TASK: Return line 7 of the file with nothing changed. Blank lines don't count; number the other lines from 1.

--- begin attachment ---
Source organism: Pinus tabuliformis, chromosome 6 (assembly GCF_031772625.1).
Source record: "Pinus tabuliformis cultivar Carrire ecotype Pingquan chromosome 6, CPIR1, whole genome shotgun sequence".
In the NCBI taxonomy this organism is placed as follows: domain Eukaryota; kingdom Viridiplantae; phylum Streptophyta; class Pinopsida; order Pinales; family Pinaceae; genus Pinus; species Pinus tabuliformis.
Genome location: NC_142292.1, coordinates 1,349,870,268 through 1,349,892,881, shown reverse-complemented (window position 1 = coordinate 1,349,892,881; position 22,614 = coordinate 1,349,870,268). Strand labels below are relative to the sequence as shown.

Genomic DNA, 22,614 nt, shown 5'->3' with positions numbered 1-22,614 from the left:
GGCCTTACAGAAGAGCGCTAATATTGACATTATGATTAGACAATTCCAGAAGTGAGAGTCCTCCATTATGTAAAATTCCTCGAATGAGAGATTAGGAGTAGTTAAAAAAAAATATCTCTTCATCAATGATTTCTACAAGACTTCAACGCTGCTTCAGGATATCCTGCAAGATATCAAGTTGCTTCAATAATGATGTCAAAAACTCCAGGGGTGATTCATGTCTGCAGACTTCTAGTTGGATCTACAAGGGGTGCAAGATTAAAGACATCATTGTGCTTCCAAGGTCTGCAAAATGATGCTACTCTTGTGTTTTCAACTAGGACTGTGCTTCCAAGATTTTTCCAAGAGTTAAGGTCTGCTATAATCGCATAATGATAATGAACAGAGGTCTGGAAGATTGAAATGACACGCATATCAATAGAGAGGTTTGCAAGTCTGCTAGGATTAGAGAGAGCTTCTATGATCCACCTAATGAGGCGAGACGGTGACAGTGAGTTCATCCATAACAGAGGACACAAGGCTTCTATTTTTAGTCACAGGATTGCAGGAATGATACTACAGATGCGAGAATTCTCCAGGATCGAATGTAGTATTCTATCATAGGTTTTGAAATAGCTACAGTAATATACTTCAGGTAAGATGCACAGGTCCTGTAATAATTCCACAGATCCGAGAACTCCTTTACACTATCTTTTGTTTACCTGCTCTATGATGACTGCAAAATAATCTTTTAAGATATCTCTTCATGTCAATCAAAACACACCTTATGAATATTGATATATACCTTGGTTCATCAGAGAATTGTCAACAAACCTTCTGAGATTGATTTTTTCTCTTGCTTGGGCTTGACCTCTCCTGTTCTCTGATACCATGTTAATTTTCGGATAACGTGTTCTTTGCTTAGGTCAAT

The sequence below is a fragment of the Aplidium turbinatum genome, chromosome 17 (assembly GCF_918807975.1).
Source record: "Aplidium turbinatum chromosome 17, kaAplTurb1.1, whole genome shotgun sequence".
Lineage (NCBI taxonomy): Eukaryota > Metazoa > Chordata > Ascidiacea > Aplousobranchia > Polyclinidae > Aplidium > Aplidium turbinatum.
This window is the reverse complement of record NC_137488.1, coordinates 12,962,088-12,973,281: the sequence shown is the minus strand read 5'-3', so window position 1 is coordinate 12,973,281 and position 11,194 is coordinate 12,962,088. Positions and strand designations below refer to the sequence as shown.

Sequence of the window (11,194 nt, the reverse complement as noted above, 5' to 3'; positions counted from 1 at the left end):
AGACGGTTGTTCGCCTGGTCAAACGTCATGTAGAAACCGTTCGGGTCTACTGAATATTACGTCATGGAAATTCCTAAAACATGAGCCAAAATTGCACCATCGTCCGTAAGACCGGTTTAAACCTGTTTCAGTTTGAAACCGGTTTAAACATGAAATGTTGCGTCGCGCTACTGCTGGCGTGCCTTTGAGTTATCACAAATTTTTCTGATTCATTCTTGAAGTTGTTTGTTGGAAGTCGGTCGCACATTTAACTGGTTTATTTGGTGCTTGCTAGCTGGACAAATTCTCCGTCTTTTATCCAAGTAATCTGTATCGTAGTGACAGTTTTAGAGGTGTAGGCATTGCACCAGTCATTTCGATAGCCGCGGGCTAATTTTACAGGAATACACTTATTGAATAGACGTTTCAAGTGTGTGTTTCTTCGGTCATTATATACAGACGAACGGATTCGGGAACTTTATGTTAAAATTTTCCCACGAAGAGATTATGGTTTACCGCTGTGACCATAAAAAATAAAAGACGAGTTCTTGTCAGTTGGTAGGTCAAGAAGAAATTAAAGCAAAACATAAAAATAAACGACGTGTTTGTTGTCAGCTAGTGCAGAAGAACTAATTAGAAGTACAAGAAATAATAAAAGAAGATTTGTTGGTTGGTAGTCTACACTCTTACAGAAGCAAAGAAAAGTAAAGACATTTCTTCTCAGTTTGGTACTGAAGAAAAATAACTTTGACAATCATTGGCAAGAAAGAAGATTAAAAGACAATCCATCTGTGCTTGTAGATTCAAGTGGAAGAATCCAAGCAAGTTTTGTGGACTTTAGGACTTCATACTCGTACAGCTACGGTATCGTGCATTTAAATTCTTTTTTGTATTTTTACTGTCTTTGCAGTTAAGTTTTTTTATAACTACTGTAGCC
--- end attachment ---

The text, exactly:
The sequence below is a fragment of the Aplidium turbinatum genome, chromosome 17 (assembly GCF_918807975.1).